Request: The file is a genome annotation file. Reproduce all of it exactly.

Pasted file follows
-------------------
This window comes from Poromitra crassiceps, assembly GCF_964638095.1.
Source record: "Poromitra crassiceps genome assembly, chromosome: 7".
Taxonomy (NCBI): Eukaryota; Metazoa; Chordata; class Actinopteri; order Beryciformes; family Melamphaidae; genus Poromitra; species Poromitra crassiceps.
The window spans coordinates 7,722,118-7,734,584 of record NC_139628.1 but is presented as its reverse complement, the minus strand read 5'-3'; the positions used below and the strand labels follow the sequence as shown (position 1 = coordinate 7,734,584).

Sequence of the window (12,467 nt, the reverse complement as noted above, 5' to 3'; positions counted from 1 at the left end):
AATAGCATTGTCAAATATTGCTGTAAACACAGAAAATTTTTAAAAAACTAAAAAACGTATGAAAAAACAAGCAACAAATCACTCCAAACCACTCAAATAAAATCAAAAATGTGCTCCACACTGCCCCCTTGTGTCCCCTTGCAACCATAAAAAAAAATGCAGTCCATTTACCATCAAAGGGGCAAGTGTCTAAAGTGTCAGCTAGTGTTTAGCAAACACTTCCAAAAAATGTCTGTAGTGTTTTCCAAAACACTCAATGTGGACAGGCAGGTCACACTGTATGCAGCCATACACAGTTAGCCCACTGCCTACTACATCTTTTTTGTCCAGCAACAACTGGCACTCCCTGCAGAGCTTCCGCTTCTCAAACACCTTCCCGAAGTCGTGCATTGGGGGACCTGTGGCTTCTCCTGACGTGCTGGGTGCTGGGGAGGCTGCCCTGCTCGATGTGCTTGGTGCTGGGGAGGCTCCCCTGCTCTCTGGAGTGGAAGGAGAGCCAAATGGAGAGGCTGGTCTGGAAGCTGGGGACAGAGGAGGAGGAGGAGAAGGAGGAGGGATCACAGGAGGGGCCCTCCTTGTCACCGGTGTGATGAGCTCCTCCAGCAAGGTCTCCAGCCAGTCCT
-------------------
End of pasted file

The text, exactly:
This window comes from Poromitra crassiceps, assembly GCF_964638095.1.
Source record: "Poromitra crassiceps genome assembly, chromosome: 7".
Taxonomy (NCBI): Eukaryota; Metazoa; Chordata; class Actinopteri; order Beryciformes; family Melamphaidae; genus Poromitra; species Poromitra crassiceps.
The window spans coordinates 7,722,118-7,734,584 of record NC_139628.1 but is presented as its reverse complement, the minus strand read 5'-3'; the positions used below and the strand labels follow the sequence as shown (position 1 = coordinate 7,734,584).

Sequence of the window (12,467 nt, the reverse complement as noted above, 5' to 3'; positions counted from 1 at the left end):
AATAGCATTGTCAAATATTGCTGTAAACACAGAAAATTTTTAAAAAACTAAAAAACGTATGAAAAAACAAGCAACAAATCACTCCAAACCACTCAAATAAAATCAAAAATGTGCTCCACACTGCCCCCTTGTGTCCCCTTGCAACCATAAAAAAAAATGCAGTCCATTTACCATCAAAGGGGCAAGTGTCTAAAGTGTCAGCTAGTGTTTAGCAAACACTTCCAAAAAATGTCTGTAGTGTTTTCCAAAACACTCAATGTGGACAGGCAGGTCACACTGTATGCAGCCATACACAGTTAGCCCACTGCCTACTACATCTTTTTTGTCCAGCAACAACTGGCACTCCCTGCAGAGCTTCCGCTTCTCAAACACCTTCCCGAAGTCGTGCATTGGGGGACCTGTGGCTTCTCCTGACGTGCTGGGTGCTGGGGAGGCTGCCCTGCTCGATGTGCTTGGTGCTGGGGAGGCTCCCCTGCTCTCTGGAGTGGAAGGAGAGCCAAATGGAGAGGCTGGTCTGGAAGCTGGGGACAGAGGAGGAGGAGGAGAAGGAGGAGGGATCACAGGAGGGGCCCTCCTTGTCACCGGTGTGATGAGCTCCTCCAGCAAGGTCTCCAGCCAGTCCT